After a strong 2017/18 financial year, international shares rose 7.4% over the September quarter. This was partly due to a weakened Australian dollar, which saw Australian shares gain only 1.5% over the period. The Australian bond market recorded a more moderate result, returning 0.5% which was roughly in line with cash.
US economic growth exceeded 4% (annualised), which is remarkable at this point in the cycle, and unemployment remains at historic lows. Importantly, inflation remains low at around 2% and there is little sign that it will increase significantly anytime soon. The US share market hit a new high over the quarter. This was despite stocks in Facebook, Amazon, Apple, Netflix and Google dipping early in the quarter. Since the end of the September quarter, share markets have had a difficult time as investors are cautious of higher US interest rates and increased tensions between the US and China on trade tariffs.
The US Federal Reserve is expected to continue to raise interest rates next year, but the path will depend on employment, inflation and consumer spending conditions.
Fundamentals in other key markets also remain strong. Eurozone indicators point to further economic growth and the European Central Bank remains positive on the outlook for the region. Growth of the Chinese economy slowed slightly, but at more than 6% p.a. is still one of the fastest growing economies in the world.
Far from cooling down, the trade tensions between China and the US seem to have escalated during the quarter. New tariffs were announced by both countries and the next round of trade talks called off. The dispute appears to have some way to go before being settled, so it may continue to cause instability in Asian share markets. It’s worth noting that despite the rhetoric most investors consider the tariffs implemented so far to represent a relatively minor impact to each economy. Rather, it is the potential for far more powerful tariffs and other trade-restrictive measures which continue to weigh on investors’ minds.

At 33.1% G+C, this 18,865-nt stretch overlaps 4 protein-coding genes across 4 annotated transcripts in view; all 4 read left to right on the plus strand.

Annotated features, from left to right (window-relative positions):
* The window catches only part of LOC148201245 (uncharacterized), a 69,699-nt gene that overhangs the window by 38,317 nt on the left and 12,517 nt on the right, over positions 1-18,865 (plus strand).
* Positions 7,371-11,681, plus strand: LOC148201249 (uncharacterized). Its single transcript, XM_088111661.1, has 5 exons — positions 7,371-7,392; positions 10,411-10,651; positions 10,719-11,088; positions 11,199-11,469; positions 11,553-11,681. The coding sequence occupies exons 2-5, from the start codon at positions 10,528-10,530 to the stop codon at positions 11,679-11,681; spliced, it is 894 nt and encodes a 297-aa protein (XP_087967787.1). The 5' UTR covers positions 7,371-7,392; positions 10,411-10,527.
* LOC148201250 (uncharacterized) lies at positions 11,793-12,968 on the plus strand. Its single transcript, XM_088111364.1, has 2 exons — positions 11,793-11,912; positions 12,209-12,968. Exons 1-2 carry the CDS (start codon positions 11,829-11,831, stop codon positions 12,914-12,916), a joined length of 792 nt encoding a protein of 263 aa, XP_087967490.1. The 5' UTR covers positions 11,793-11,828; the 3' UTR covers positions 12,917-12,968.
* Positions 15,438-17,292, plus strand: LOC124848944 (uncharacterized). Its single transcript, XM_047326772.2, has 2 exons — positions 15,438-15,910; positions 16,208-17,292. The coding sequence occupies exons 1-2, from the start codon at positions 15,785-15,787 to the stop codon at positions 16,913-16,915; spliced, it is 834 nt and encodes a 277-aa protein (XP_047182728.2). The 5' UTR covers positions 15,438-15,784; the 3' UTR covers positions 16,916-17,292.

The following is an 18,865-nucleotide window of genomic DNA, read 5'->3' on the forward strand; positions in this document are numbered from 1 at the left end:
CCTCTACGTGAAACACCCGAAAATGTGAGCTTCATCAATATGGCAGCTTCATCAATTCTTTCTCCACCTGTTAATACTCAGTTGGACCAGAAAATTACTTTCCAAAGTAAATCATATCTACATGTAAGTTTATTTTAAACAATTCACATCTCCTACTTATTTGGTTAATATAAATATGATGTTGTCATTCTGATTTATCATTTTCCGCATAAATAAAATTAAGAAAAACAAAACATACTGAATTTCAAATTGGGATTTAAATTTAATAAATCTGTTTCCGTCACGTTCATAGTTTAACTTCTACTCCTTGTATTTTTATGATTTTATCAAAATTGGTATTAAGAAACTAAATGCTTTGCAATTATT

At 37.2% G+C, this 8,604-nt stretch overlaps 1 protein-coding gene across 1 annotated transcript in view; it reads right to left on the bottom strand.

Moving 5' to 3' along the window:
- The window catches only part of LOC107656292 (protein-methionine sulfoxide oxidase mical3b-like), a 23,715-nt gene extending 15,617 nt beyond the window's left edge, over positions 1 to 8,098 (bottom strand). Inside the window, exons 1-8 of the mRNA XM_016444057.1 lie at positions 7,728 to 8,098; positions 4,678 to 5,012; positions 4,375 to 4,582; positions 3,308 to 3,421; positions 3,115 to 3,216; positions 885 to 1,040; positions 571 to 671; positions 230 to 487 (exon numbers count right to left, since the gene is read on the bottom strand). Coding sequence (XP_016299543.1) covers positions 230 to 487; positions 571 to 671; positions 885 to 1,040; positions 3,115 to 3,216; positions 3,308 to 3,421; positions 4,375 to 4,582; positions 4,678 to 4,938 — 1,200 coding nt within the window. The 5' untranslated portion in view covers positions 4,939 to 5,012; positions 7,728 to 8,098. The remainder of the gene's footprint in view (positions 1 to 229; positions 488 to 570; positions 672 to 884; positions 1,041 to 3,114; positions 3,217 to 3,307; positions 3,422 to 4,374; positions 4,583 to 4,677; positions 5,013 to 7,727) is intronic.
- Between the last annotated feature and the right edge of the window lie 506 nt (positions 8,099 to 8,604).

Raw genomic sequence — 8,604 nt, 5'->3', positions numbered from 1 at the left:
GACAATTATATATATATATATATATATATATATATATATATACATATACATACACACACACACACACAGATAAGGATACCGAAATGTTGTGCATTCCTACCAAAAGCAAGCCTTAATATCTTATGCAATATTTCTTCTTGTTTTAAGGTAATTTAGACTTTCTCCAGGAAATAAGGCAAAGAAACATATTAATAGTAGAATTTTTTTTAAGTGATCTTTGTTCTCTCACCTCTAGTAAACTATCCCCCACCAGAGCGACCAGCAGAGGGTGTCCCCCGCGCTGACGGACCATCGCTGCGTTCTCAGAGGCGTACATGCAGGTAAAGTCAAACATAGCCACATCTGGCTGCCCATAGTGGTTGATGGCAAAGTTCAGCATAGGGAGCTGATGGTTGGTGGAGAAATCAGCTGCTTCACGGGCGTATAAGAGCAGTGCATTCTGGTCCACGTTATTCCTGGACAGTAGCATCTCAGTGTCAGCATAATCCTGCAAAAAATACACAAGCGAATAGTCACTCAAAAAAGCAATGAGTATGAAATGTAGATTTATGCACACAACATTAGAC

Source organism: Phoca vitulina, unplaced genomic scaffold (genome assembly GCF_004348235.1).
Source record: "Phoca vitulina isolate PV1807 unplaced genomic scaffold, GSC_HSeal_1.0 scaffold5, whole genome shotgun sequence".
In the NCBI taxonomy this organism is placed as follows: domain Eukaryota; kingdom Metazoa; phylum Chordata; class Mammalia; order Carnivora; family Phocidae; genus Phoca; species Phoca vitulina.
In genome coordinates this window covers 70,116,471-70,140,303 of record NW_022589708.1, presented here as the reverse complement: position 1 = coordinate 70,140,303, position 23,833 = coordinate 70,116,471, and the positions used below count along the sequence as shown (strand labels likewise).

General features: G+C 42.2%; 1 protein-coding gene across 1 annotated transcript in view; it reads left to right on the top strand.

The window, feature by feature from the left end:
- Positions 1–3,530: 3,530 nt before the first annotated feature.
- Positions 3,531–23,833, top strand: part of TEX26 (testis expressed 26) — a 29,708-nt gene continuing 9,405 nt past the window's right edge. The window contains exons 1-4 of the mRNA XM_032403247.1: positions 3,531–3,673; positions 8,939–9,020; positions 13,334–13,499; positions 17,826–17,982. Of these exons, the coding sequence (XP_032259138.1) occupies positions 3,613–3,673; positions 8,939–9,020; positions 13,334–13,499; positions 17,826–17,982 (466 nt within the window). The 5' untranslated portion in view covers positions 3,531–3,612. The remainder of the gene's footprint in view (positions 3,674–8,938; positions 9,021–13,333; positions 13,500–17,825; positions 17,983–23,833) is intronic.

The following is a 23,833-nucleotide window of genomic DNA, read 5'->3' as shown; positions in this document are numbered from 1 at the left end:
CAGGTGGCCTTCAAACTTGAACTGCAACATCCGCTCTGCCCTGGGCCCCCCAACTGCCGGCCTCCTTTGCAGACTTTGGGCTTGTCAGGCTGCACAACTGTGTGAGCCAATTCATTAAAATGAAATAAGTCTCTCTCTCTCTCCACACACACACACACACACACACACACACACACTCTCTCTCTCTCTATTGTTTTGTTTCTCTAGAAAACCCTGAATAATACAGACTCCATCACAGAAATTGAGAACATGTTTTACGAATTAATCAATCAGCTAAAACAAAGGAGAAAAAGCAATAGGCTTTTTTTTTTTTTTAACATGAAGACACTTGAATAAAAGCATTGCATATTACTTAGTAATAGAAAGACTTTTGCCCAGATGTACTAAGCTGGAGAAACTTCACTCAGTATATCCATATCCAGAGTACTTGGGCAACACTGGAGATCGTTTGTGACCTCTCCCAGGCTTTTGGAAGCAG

Also attracting attention was the worsening crisis in Turkey. The world’s fourteenth largest economy has been looking unsteady for a while now, and the quarter saw the value of the Turkish lira plummet. Financial instability and government issues are key drivers of the crisis. Investors have grown increasingly wary of Turkey’s high current account deficit (which like all deficits, must be funded), and President Erdogan’s response to market movements has failed to instil confidence. The appointment of his son-in-law Berat Albayrak as finance and treasury minister spooked markets, and called into question the independence of the central bank. Turkey also found itself in a trade quarrel with the US, adding to pressure on its balance of payments.
The Australian economy remains sound, with unemployment hitting a new low of 5.3% and the Reserve Bank of Australia keeping interest rates on hold. Notwithstanding any unexpected rate hikes or cuts (the RBA is expected to keep rates on hold well into 2019), the issues on investors’ minds include the path of US interest rates (which affect Australian banks’ cost of funding), as well as the housing market which has continued to show signs of weakness in Sydney and Melbourne after years of tremendous gains. The aftermath of the Financial Services Royal Commission may also place significant pressure on banks to decrease the amount of lending and be more restrictive on who they lend to, which in turn can impact negatively on the construction industry as fewer houses get built.
Despite these risks to the Australian economy, overall it remains robust and continues to grow which provides support for the Australian share market over the next 12 months.
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